U.S. military reaches 2,000 dead in Afghanistan
Somber milestone According to a New York Times analysis of Department of Defense records, the number of U.S. armed forces killed in the war in Afghanistan reached 2,000 late last week (NYT). The analysis shows that half of those 2,000 troops died in the last 27 months, one of every two died in the southern ...
According to a New York Times analysis of Department of Defense records, the number of U.S. armed forces killed in the war in Afghanistan reached 2,000 late last week (NYT). The analysis shows that half of those 2,000 troops died in the last 27 months, one of every two died in the southern province of Kandahar or Helmand, and the Marine Corps has suffered the highest fatality rate of any branch of the armed forces.
An Indian Border Security Force official said Wednesday that Pakistani paramilitary forces had violated a ceasefire by firing at three Indian border posts along the Jammu and Kashmir border on Tuesday evening, but that Indian troops had not responded and there was no loss of life or property damage (ET). The official claimed that Pakistan has violated the ceasefire 15 times in the past 18 days. Meanwhile, a delegation of Pakistani legislators and businessmen traveled to India on Wednesday to discuss bilateral trade and visa policies with their counterparts across the border (Dawn).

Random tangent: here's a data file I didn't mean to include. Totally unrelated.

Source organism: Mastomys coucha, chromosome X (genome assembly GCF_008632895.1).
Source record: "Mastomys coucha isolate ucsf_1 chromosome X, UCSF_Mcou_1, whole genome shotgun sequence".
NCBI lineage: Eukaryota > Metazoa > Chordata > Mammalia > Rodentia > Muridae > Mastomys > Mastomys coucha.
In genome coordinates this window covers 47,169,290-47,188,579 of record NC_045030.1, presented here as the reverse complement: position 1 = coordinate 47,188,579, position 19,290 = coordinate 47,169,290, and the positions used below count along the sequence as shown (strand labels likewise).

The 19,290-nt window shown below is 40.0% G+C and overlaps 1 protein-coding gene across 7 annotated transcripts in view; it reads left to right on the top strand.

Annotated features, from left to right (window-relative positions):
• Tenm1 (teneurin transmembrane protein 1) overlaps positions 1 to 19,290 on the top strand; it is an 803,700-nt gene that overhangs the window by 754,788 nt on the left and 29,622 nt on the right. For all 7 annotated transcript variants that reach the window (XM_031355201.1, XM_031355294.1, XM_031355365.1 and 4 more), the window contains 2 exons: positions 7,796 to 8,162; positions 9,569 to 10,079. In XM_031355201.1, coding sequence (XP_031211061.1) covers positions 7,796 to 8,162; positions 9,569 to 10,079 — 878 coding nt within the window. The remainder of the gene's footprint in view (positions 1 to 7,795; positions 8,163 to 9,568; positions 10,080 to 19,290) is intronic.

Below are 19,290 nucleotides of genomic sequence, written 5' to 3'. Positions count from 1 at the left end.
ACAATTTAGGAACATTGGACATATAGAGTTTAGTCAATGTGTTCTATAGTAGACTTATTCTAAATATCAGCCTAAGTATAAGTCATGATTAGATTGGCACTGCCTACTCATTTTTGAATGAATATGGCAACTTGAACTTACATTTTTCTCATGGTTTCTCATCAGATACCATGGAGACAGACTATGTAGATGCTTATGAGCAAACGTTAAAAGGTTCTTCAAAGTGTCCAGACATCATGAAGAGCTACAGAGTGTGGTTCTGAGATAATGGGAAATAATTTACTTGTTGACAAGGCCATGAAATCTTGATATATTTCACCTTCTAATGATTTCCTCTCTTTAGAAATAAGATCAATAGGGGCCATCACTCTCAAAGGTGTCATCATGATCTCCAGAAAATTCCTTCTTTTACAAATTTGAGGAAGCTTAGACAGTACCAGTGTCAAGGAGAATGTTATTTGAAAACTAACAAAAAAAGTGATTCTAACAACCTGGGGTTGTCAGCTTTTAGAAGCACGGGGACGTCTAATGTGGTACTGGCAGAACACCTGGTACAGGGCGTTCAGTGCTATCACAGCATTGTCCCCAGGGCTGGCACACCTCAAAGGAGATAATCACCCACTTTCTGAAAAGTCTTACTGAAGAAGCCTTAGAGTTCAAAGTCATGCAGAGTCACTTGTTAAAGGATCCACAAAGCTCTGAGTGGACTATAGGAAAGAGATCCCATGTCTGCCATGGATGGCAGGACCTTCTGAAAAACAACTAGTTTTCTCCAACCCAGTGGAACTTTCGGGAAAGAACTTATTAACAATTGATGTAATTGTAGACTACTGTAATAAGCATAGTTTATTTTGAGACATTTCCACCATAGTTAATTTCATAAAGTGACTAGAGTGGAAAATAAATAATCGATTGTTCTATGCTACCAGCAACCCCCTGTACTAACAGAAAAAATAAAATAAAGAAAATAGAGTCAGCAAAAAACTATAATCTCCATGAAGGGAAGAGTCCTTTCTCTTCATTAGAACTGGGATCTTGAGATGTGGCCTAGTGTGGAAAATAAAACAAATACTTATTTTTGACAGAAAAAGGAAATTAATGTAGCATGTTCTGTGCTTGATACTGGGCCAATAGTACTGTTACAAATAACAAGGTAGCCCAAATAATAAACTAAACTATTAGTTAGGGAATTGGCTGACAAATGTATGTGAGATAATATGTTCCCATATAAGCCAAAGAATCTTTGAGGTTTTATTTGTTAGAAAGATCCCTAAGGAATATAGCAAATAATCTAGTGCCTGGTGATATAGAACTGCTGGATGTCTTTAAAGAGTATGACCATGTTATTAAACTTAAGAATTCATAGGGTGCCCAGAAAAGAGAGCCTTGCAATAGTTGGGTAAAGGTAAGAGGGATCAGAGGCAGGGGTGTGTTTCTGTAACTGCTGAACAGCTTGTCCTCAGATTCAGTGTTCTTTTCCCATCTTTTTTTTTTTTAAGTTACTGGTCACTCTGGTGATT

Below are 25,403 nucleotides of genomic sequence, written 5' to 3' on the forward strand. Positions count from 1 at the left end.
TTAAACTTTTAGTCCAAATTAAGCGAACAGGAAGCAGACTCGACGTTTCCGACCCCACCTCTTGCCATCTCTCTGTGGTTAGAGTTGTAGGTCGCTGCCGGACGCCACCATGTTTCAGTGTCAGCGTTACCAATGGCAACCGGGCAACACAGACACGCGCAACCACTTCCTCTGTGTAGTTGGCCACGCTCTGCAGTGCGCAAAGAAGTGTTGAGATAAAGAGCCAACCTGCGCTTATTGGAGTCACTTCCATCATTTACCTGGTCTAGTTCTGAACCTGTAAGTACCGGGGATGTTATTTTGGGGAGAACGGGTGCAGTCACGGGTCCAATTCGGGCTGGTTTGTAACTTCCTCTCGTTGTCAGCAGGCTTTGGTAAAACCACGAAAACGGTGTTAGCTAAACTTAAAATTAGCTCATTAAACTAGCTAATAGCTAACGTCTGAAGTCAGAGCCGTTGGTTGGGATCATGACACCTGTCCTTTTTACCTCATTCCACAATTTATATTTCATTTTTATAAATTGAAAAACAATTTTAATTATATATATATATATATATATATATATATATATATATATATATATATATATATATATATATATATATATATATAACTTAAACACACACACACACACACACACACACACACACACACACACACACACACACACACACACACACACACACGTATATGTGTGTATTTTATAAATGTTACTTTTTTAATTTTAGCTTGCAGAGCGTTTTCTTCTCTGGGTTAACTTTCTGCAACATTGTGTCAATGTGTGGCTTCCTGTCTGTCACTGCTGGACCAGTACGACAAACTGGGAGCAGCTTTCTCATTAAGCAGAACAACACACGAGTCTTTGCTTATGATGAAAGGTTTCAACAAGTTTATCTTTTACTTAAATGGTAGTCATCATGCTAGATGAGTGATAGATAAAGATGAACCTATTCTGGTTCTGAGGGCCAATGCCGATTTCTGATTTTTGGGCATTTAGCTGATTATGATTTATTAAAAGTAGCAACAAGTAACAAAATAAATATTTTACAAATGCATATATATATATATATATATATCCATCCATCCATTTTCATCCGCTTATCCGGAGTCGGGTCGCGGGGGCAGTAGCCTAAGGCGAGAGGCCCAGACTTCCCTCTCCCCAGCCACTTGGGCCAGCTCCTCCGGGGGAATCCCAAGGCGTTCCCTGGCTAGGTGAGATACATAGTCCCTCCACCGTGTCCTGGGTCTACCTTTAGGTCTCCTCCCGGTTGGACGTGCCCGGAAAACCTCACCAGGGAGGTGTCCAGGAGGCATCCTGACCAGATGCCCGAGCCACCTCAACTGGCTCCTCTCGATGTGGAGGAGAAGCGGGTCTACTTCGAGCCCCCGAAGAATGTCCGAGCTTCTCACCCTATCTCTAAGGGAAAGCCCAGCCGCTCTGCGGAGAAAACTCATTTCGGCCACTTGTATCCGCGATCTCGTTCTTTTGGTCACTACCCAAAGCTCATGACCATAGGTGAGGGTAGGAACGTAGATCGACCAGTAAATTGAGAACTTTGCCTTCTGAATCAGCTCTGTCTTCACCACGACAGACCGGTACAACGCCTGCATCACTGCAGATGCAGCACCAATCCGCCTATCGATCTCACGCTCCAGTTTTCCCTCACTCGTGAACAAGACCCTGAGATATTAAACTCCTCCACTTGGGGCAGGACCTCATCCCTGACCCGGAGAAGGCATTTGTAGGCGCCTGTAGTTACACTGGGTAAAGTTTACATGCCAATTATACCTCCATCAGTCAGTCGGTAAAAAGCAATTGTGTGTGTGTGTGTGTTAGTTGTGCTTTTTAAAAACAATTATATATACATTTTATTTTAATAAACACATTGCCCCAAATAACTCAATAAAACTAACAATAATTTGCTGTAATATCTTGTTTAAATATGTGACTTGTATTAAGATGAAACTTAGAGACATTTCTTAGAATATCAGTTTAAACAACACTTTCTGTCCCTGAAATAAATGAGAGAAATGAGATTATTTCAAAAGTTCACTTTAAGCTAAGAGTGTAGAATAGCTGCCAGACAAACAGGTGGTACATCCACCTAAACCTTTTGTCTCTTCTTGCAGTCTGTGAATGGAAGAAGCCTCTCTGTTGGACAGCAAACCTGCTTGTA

The Post’s Michele Langevine Leiby reports Wednesday on how Pakistan’s myriad economic problems appear to be making it increasingly difficult for employees across multiple sectors to get paid on time (Post). Newly hired doctors in Punjab Province (recruited to replace the doctors on strike to demand higher wages) say they have not been paid in six weeks, and last year the country’s train system was halted for days when Pakistan Railways employees staged a protest over their overdue wages.
Wake me up before you go, go
Flight attendants must have thought that a woman flying from Lahore to Paris on a recent Pakistan International Airways flight looked too peaceful to disturb (ET). The plane landed in France, where all other passengers disembarked, made its way to Italy, and then back to Lahore before the woman finally woke up.
— Jennifer Rowland
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